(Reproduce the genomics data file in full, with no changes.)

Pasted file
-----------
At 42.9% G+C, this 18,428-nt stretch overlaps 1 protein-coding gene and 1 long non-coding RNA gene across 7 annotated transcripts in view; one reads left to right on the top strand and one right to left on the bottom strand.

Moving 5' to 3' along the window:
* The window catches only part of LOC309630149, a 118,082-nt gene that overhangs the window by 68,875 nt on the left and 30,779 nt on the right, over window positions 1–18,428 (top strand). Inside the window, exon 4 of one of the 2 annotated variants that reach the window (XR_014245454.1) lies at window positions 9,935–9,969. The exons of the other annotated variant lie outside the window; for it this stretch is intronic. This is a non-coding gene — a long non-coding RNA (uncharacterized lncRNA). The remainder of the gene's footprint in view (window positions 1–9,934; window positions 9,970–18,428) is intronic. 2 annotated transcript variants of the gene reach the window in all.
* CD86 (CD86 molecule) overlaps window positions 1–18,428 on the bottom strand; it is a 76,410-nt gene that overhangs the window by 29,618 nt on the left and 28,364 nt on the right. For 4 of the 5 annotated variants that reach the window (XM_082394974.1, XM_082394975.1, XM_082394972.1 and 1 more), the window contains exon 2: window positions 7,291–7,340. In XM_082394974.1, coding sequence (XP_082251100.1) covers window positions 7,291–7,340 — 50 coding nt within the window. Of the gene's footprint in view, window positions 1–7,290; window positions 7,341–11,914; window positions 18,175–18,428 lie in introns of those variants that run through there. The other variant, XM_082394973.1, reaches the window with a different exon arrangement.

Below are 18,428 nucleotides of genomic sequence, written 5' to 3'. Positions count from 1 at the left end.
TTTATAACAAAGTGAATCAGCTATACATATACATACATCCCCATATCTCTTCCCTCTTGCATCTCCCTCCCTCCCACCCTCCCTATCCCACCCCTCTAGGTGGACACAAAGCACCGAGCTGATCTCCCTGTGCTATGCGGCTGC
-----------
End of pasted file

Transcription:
At 42.9% G+C, this 18,428-nt stretch overlaps 1 protein-coding gene and 1 long non-coding RNA gene across 7 annotated transcripts in view; one reads left to right on the top strand and one right to left on the bottom strand.

Moving 5' to 3' along the window:
* The window catches only part of LOC309630149, a 118,082-nt gene that overhangs the window by 68,875 nt on the left and 30,779 nt on the right, over window positions 1–18,428 (top strand). Inside the window, exon 4 of one of the 2 annotated variants that reach the window (XR_014245454.1) lies at window positions 9,935–9,969. The exons of the other annotated variant lie outside the window; for it this stretch is intronic. This is a non-coding gene — a long non-coding RNA (uncharacterized lncRNA). The remainder of the gene's footprint in view (window positions 1–9,934; window positions 9,970–18,428) is intronic. 2 annotated transcript variants of the gene reach the window in all.
* CD86 (CD86 molecule) overlaps window positions 1–18,428 on the bottom strand; it is a 76,410-nt gene that overhangs the window by 29,618 nt on the left and 28,364 nt on the right. For 4 of the 5 annotated variants that reach the window (XM_082394974.1, XM_082394975.1, XM_082394972.1 and 1 more), the window contains exon 2: window positions 7,291–7,340. In XM_082394974.1, coding sequence (XP_082251100.1) covers window positions 7,291–7,340 — 50 coding nt within the window. Of the gene's footprint in view, window positions 1–7,290; window positions 7,341–11,914; window positions 18,175–18,428 lie in introns of those variants that run through there. The other variant, XM_082394973.1, reaches the window with a different exon arrangement.

Below are 18,428 nucleotides of genomic sequence, written 5' to 3'. Positions count from 1 at the left end.
TTTATAACAAAGTGAATCAGCTATACATATACATACATCCCCATATCTCTTCCCTCTTGCATCTCCCTCCCTCCCACCCTCCCTATCCCACCCCTCTAGGTGGACACAAAGCACCGAGCTGATCTCCCTGTGCTATGCGGCTGC